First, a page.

On Nov 30, 2011, at 9:57 PM, Tim Allen wrote:

On Wed, Nov 30, 2011 at 01:04:27PM -0000, exarkun@twistedmatrix.com wrote:
On 04:07 am, screwtape@froup.com wrote:
If the standard Twisted logging functions automatically constructed
LogMessage instances from dict instances, it should be easy enough for
future ILogObserver implementations to do the right thing (by just
calling str(msg)). Of course, they could also do more sophisticated
things like pulling particular keys out of the message to set
observer-specific message properties (like syslog channel and severity,

Oooorrrr there could be a function that takes a dict intended to
represent a text message and returns that message as a string.

As mentioned, we already have one of those in the form of

Right, I think that's the tone all those extra letters are meant to suggest :).

The trouble is that everybody who writes
a LogObserver needs to know that it exists, and remember to call it. If
it were the __str__() method of a LogMessage object, they'd have to go
out of their way to *not* do the right thing.

I really don't like using __str__ for structured conversions.  For example, textFromEventDict has very strict error-handling behavior: it will try as hard as it can to give you something so that you don't need to do extra error handling in your log observer.  But if you can get instances of LogMessage or some derived message type or possibly application-derived message types, the behavior might change and the error-handling would be less strict and now the default log observers need to be double-careful; once in LogMessage.__str__, once in the thing that calls it because you can never really know what str(x) is going to do.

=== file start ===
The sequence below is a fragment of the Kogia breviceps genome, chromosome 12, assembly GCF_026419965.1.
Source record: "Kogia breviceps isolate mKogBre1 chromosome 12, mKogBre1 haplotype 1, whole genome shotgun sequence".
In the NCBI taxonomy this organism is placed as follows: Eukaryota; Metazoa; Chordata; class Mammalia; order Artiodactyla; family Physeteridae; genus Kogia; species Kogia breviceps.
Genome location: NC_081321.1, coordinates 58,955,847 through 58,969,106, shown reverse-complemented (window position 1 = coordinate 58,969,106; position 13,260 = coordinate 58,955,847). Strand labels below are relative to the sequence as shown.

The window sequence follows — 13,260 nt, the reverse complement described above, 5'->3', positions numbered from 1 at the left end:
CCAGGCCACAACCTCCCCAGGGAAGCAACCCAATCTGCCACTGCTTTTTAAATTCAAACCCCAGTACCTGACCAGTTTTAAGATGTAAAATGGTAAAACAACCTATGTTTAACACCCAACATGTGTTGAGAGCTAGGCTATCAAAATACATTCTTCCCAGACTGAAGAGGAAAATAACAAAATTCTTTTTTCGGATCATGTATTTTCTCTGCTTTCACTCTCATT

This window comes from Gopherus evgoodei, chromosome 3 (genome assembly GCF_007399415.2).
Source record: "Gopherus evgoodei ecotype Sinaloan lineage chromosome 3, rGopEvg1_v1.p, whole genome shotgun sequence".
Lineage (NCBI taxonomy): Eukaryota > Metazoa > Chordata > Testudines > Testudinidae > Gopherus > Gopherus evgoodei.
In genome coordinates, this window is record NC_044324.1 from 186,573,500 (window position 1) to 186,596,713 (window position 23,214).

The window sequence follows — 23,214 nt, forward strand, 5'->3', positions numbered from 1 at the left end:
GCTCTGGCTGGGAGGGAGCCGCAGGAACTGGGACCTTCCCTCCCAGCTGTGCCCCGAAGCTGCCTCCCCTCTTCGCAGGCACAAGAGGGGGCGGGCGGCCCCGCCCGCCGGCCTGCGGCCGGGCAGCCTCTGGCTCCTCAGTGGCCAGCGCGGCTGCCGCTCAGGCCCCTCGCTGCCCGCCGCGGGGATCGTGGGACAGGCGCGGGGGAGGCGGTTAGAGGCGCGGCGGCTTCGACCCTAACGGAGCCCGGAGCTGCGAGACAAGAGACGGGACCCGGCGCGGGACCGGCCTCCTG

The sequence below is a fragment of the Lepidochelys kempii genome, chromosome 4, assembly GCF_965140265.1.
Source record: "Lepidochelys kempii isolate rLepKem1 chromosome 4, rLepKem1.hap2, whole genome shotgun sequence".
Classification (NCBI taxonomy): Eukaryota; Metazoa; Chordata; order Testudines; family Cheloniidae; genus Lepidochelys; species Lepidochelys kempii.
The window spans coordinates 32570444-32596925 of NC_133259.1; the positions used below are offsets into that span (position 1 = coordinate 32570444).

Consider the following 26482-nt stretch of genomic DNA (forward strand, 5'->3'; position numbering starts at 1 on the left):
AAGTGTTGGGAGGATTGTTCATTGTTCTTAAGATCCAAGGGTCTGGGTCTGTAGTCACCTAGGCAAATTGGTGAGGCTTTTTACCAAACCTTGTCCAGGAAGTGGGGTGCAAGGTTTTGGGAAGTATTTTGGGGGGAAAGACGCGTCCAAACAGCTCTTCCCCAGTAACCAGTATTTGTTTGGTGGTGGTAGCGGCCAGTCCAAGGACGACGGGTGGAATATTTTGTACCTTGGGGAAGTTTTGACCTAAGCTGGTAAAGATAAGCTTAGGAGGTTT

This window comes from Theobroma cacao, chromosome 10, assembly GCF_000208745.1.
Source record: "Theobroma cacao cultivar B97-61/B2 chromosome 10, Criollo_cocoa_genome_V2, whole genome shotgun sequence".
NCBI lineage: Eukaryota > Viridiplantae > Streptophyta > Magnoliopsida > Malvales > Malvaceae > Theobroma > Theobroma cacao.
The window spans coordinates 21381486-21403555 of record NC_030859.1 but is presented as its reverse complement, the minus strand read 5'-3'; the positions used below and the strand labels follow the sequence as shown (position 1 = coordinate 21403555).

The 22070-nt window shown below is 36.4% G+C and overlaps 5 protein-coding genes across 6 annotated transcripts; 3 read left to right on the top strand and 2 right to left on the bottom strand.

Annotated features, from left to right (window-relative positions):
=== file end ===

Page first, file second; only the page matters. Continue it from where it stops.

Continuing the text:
For another there's a whole nasty battery of unicode-or-bytes issues that crop up when you start using __str__.

Finally, and I'm leaving it for last because this concern is rather silly, right now log events are constructed and propagated with extremely little copying, and the copying that does happen (ahem, log contexts) needs to be reduced.  Adding a LogMessage object into the mix, even if it is a subclass of dict, means we have to, at the very least, copy all the values from msg()'s keyword arguments into a new object, rather than just propagating them to log observers.